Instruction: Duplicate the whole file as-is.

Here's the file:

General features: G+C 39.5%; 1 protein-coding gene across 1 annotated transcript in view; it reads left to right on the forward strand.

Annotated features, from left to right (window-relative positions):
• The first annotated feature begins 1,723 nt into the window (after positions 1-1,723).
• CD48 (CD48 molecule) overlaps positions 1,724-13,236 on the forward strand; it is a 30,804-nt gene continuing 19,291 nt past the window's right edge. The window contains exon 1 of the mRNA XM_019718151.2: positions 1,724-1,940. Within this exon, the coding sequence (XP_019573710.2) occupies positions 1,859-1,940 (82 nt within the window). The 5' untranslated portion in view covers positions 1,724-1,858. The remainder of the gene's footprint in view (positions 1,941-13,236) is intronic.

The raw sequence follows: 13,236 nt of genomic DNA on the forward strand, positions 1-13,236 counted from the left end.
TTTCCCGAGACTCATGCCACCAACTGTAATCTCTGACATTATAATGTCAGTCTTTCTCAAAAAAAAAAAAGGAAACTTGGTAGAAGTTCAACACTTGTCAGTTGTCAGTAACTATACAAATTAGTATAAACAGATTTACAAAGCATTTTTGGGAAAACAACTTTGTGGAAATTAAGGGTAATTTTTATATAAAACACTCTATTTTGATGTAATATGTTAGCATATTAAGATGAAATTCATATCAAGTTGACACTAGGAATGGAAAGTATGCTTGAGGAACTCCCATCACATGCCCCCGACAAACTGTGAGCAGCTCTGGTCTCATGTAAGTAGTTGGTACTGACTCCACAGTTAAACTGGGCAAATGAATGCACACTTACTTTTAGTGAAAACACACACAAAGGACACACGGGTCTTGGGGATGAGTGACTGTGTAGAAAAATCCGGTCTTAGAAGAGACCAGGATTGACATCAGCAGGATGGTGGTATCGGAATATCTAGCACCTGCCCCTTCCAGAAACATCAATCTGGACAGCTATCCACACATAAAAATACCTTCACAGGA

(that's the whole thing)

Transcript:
General features: G+C 39.5%; 1 protein-coding gene across 1 annotated transcript in view; it reads left to right on the forward strand.

Annotated features, from left to right (window-relative positions):
• The first annotated feature begins 1,723 nt into the window (after positions 1-1,723).
• CD48 (CD48 molecule) overlaps positions 1,724-13,236 on the forward strand; it is a 30,804-nt gene continuing 19,291 nt past the window's right edge. The window contains exon 1 of the mRNA XM_019718151.2: positions 1,724-1,940. Within this exon, the coding sequence (XP_019573710.2) occupies positions 1,859-1,940 (82 nt within the window). The 5' untranslated portion in view covers positions 1,724-1,858. The remainder of the gene's footprint in view (positions 1,941-13,236) is intronic.

The raw sequence follows: 13,236 nt of genomic DNA on the forward strand, positions 1-13,236 counted from the left end.
TTTCCCGAGACTCATGCCACCAACTGTAATCTCTGACATTATAATGTCAGTCTTTCTCAAAAAAAAAAAAGGAAACTTGGTAGAAGTTCAACACTTGTCAGTTGTCAGTAACTATACAAATTAGTATAAACAGATTTACAAAGCATTTTTGGGAAAACAACTTTGTGGAAATTAAGGGTAATTTTTATATAAAACACTCTATTTTGATGTAATATGTTAGCATATTAAGATGAAATTCATATCAAGTTGACACTAGGAATGGAAAGTATGCTTGAGGAACTCCCATCACATGCCCCCGACAAACTGTGAGCAGCTCTGGTCTCATGTAAGTAGTTGGTACTGACTCCACAGTTAAACTGGGCAAATGAATGCACACTTACTTTTAGTGAAAACACACACAAAGGACACACGGGTCTTGGGGATGAGTGACTGTGTAGAAAAATCCGGTCTTAGAAGAGACCAGGATTGACATCAGCAGGATGGTGGTATCGGAATATCTAGCACCTGCCCCTTCCAGAAACATCAATCTGGACAGCTATCCACACATAAAAATACCTTCACAGGA